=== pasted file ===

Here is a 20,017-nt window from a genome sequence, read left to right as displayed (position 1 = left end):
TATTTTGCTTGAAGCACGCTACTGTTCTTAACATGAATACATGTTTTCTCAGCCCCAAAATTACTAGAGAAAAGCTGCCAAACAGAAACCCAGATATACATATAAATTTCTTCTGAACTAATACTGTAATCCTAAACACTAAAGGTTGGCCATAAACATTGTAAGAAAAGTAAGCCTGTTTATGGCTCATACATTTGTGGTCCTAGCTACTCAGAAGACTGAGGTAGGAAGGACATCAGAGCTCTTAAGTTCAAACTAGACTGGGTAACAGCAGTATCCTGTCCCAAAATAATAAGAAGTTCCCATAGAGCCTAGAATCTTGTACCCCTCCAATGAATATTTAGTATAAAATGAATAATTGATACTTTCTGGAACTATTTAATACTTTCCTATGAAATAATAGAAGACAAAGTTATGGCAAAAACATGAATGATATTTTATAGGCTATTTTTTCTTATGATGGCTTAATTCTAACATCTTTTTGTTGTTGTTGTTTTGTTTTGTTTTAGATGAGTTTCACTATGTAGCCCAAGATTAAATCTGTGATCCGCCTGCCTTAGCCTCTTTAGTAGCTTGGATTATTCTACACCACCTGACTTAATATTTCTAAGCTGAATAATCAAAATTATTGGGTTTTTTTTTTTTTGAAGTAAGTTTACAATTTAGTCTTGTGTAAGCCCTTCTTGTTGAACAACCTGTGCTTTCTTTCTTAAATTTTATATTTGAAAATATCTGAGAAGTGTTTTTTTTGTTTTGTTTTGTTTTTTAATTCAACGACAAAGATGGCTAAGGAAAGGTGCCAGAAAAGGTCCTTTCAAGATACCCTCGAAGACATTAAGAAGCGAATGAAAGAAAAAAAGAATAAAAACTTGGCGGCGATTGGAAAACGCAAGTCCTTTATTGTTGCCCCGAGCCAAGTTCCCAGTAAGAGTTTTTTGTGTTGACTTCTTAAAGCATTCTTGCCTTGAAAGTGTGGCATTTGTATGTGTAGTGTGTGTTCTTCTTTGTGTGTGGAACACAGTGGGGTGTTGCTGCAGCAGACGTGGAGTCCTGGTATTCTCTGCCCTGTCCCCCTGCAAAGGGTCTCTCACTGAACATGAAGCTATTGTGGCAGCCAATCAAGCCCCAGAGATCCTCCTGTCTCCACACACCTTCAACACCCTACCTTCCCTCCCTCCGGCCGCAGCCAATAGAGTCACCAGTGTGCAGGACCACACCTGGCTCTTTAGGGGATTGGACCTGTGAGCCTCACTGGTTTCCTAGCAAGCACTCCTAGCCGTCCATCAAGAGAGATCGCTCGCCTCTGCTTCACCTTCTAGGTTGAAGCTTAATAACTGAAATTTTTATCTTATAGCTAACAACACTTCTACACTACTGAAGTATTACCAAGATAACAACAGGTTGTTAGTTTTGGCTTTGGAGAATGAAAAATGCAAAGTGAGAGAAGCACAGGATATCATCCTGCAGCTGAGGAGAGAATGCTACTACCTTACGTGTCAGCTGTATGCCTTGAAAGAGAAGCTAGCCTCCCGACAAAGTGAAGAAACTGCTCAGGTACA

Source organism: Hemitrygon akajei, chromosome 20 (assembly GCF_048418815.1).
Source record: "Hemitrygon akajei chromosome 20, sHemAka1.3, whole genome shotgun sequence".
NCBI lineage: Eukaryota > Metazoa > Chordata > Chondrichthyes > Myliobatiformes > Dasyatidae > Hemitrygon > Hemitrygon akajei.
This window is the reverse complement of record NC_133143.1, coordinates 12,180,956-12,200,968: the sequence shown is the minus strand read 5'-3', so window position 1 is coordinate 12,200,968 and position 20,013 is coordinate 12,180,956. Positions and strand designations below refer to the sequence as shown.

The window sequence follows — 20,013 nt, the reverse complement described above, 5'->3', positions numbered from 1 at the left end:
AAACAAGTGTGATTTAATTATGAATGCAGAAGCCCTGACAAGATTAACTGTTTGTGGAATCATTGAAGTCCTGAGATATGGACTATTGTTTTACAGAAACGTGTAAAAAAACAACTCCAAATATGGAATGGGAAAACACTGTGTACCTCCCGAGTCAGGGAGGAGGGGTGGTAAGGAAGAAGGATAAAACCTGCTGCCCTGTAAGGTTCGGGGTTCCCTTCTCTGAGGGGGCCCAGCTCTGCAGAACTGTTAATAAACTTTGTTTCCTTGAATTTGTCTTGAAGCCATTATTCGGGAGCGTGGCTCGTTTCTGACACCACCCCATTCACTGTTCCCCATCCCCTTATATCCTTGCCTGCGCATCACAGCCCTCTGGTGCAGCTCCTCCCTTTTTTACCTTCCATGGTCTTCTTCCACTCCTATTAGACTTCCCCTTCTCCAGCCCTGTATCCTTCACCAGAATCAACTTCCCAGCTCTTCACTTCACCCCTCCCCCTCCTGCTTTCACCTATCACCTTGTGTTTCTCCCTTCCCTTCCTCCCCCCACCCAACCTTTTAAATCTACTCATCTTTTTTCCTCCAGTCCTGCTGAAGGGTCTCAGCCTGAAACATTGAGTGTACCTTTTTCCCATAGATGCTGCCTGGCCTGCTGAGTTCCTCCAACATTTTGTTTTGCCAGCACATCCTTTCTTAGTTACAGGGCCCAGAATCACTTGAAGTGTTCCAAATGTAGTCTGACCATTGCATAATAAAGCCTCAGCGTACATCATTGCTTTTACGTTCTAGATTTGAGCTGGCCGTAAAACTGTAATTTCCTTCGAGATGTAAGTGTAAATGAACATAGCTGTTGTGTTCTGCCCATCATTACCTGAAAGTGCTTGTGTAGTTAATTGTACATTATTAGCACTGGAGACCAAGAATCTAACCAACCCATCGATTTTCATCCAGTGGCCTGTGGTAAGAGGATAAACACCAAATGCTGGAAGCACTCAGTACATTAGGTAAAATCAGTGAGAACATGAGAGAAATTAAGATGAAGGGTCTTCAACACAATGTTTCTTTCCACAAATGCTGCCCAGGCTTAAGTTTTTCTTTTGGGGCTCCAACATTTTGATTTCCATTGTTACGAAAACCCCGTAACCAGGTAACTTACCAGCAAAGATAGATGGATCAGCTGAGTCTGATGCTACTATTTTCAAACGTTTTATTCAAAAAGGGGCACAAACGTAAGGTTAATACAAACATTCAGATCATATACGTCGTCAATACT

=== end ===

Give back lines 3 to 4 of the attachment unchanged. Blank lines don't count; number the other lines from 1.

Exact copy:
Source organism: Hemitrygon akajei, chromosome 20 (assembly GCF_048418815.1).
Source record: "Hemitrygon akajei chromosome 20, sHemAka1.3, whole genome shotgun sequence".